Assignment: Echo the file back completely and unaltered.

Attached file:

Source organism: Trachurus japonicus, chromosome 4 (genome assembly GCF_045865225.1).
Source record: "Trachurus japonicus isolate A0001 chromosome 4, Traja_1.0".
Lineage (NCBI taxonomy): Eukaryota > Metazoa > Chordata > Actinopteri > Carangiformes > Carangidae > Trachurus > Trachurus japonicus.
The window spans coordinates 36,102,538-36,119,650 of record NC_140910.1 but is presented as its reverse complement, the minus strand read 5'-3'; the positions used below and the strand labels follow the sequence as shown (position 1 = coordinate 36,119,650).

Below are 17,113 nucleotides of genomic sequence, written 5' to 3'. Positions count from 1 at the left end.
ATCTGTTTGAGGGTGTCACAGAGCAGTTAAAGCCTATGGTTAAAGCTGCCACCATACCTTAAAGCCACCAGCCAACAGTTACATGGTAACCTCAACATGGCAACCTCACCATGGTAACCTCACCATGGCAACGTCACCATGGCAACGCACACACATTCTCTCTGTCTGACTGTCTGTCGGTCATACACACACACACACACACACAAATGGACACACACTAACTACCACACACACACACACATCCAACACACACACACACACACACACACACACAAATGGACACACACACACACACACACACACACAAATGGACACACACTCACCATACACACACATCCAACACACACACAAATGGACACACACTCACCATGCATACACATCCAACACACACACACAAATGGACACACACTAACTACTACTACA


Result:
Source organism: Trachurus japonicus, chromosome 4 (genome assembly GCF_045865225.1).
Source record: "Trachurus japonicus isolate A0001 chromosome 4, Traja_1.0".
Lineage (NCBI taxonomy): Eukaryota > Metazoa > Chordata > Actinopteri > Carangiformes > Carangidae > Trachurus > Trachurus japonicus.
The window spans coordinates 36,102,538-36,119,650 of record NC_140910.1 but is presented as its reverse complement, the minus strand read 5'-3'; the positions used below and the strand labels follow the sequence as shown (position 1 = coordinate 36,119,650).

Below are 17,113 nucleotides of genomic sequence, written 5' to 3'. Positions count from 1 at the left end.
ATCTGTTTGAGGGTGTCACAGAGCAGTTAAAGCCTATGGTTAAAGCTGCCACCATACCTTAAAGCCACCAGCCAACAGTTACATGGTAACCTCAACATGGCAACCTCACCATGGTAACCTCACCATGGCAACGTCACCATGGCAACGCACACACATTCTCTCTGTCTGACTGTCTGTCGGTCATACACACACACACACACACACAAATGGACACACACTAACTACCACACACACACACACATCCAACACACACACACACACACACACACACACAAATGGACACACACACACACACACACACACACAAATGGACACACACTCACCATACACACACATCCAACACACACACAAATGGACACACACTCACCATGCATACACATCCAACACACACACACAAATGGACACACACTAACTACTACTACA